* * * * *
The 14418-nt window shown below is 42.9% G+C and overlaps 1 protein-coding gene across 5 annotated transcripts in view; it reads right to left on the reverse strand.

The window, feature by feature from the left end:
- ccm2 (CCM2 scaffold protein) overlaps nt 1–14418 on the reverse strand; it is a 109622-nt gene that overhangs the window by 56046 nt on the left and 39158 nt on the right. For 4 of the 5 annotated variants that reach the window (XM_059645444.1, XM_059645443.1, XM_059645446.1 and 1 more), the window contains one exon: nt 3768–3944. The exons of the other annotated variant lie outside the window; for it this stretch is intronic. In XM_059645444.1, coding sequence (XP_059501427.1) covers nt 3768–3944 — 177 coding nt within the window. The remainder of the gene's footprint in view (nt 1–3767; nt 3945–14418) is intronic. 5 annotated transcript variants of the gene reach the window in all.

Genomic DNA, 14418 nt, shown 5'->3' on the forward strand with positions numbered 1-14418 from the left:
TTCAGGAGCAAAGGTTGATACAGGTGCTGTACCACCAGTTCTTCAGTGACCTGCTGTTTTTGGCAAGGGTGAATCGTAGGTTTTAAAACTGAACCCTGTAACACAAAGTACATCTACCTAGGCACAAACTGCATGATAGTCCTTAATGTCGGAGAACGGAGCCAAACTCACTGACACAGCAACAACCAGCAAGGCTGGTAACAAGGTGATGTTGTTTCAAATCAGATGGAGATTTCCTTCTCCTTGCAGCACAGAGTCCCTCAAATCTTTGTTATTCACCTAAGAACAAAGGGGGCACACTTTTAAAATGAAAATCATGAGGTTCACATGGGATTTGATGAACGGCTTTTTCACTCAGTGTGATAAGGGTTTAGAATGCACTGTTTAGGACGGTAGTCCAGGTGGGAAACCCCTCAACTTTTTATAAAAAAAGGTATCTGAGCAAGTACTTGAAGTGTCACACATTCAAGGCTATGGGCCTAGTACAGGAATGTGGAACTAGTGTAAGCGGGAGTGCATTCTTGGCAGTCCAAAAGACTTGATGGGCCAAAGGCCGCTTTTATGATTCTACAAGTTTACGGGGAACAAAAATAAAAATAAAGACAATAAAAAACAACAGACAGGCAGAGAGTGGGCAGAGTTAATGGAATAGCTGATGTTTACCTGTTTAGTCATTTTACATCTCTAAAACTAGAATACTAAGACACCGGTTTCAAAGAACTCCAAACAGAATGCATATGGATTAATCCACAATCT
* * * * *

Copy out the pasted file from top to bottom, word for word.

The 14418-nt window shown below is 42.9% G+C and overlaps 1 protein-coding gene across 5 annotated transcripts in view; it reads right to left on the reverse strand.

The window, feature by feature from the left end:
- ccm2 (CCM2 scaffold protein) overlaps nt 1–14418 on the reverse strand; it is a 109622-nt gene that overhangs the window by 56046 nt on the left and 39158 nt on the right. For 4 of the 5 annotated variants that reach the window (XM_059645444.1, XM_059645443.1, XM_059645446.1 and 1 more), the window contains one exon: nt 3768–3944. The exons of the other annotated variant lie outside the window; for it this stretch is intronic. In XM_059645444.1, coding sequence (XP_059501427.1) covers nt 3768–3944 — 177 coding nt within the window. The remainder of the gene's footprint in view (nt 1–3767; nt 3945–14418) is intronic. 5 annotated transcript variants of the gene reach the window in all.

Genomic DNA, 14418 nt, shown 5'->3' on the forward strand with positions numbered 1-14418 from the left:
TTCAGGAGCAAAGGTTGATACAGGTGCTGTACCACCAGTTCTTCAGTGACCTGCTGTTTTTGGCAAGGGTGAATCGTAGGTTTTAAAACTGAACCCTGTAACACAAAGTACATCTACCTAGGCACAAACTGCATGATAGTCCTTAATGTCGGAGAACGGAGCCAAACTCACTGACACAGCAACAACCAGCAAGGCTGGTAACAAGGTGATGTTGTTTCAAATCAGATGGAGATTTCCTTCTCCTTGCAGCACAGAGTCCCTCAAATCTTTGTTATTCACCTAAGAACAAAGGGGGCACACTTTTAAAATGAAAATCATGAGGTTCACATGGGATTTGATGAACGGCTTTTTCACTCAGTGTGATAAGGGTTTAGAATGCACTGTTTAGGACGGTAGTCCAGGTGGGAAACCCCTCAACTTTTTATAAAAAAAGGTATCTGAGCAAGTACTTGAAGTGTCACACATTCAAGGCTATGGGCCTAGTACAGGAATGTGGAACTAGTGTAAGCGGGAGTGCATTCTTGGCAGTCCAAAAGACTTGATGGGCCAAAGGCCGCTTTTATGATTCTACAAGTTTACGGGGAACAAAAATAAAAATAAAGACAATAAAAAACAACAGACAGGCAGAGAGTGGGCAGAGTTAATGGAATAGCTGATGTTTACCTGTTTAGTCATTTTACATCTCTAAAACTAGAATACTAAGACACCGGTTTCAAAGAACTCCAAACAGAATGCATATGGATTAATCCACAATCT